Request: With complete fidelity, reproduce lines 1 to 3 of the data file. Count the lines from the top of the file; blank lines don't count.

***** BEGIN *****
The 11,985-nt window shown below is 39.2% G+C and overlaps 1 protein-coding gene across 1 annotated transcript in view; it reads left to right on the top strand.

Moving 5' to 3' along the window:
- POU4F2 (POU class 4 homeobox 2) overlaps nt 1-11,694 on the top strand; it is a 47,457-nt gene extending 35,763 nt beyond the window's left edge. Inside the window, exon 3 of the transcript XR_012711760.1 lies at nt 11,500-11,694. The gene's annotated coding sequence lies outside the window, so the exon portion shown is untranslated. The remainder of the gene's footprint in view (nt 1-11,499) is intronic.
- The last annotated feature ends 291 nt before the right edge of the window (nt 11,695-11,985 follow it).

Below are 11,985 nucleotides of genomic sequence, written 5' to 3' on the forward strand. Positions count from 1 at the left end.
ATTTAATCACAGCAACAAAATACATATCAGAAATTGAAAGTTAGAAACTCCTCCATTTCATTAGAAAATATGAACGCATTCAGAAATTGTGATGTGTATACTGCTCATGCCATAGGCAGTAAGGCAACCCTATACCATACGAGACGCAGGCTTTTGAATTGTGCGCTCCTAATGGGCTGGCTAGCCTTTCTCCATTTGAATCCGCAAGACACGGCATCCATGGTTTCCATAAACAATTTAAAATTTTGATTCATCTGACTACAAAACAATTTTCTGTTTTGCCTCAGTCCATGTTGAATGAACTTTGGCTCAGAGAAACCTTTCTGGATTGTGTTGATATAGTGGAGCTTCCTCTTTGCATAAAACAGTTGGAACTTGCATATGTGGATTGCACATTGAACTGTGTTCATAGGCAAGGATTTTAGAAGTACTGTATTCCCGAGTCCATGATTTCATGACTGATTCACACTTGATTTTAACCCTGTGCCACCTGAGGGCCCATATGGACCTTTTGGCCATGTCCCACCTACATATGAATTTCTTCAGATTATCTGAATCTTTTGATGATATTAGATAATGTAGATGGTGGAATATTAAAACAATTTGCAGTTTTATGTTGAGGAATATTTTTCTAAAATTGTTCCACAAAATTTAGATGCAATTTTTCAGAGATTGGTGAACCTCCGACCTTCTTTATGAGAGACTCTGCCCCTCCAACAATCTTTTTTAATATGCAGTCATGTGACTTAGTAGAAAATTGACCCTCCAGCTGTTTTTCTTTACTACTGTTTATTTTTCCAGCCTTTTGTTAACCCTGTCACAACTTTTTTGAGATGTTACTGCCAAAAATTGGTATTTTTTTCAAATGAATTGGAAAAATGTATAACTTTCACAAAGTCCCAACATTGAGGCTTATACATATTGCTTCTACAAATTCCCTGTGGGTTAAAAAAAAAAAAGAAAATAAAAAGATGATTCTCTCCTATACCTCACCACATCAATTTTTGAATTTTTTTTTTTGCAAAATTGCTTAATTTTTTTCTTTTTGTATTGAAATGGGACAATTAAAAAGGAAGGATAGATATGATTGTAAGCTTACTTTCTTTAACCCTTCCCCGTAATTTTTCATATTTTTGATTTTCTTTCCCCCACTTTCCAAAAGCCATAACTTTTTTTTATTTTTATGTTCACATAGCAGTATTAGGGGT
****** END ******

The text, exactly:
The 11,985-nt window shown below is 39.2% G+C and overlaps 1 protein-coding gene across 1 annotated transcript in view; it reads left to right on the top strand.

Moving 5' to 3' along the window:
- POU4F2 (POU class 4 homeobox 2) overlaps nt 1-11,694 on the top strand; it is a 47,457-nt gene extending 35,763 nt beyond the window's left edge. Inside the window, exon 3 of the transcript XR_012711760.1 lies at nt 11,500-11,694. The gene's annotated coding sequence lies outside the window, so the exon portion shown is untranslated. The remainder of the gene's footprint in view (nt 1-11,499) is intronic.